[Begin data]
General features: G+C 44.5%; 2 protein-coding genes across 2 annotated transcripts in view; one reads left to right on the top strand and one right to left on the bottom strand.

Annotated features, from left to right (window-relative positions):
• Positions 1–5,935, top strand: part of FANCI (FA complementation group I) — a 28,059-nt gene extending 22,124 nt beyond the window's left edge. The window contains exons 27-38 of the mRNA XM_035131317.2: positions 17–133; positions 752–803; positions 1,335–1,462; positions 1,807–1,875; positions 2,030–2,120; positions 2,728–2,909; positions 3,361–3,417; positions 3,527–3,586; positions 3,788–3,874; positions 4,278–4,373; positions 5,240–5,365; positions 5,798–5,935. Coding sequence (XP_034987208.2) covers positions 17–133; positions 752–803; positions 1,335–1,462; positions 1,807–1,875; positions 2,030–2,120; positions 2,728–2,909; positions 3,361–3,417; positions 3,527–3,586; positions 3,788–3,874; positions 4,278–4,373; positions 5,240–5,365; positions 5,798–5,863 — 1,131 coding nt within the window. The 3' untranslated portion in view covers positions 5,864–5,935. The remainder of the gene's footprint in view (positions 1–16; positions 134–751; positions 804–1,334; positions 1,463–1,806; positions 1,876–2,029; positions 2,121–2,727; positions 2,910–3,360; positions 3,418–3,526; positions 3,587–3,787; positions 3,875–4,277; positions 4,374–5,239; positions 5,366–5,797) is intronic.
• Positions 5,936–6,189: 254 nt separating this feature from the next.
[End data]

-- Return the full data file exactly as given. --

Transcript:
General features: G+C 44.5%; 2 protein-coding genes across 2 annotated transcripts in view; one reads left to right on the top strand and one right to left on the bottom strand.

Annotated features, from left to right (window-relative positions):
• Positions 1–5,935, top strand: part of FANCI (FA complementation group I) — a 28,059-nt gene extending 22,124 nt beyond the window's left edge. The window contains exons 27-38 of the mRNA XM_035131317.2: positions 17–133; positions 752–803; positions 1,335–1,462; positions 1,807–1,875; positions 2,030–2,120; positions 2,728–2,909; positions 3,361–3,417; positions 3,527–3,586; positions 3,788–3,874; positions 4,278–4,373; positions 5,240–5,365; positions 5,798–5,935. Coding sequence (XP_034987208.2) covers positions 17–133; positions 752–803; positions 1,335–1,462; positions 1,807–1,875; positions 2,030–2,120; positions 2,728–2,909; positions 3,361–3,417; positions 3,527–3,586; positions 3,788–3,874; positions 4,278–4,373; positions 5,240–5,365; positions 5,798–5,863 — 1,131 coding nt within the window. The 3' untranslated portion in view covers positions 5,864–5,935. The remainder of the gene's footprint in view (positions 1–16; positions 134–751; positions 804–1,334; positions 1,463–1,806; positions 1,876–2,029; positions 2,121–2,727; positions 2,910–3,360; positions 3,418–3,526; positions 3,587–3,787; positions 3,875–4,277; positions 4,374–5,239; positions 5,366–5,797) is intronic.
• Positions 5,936–6,189: 254 nt separating this feature from the next.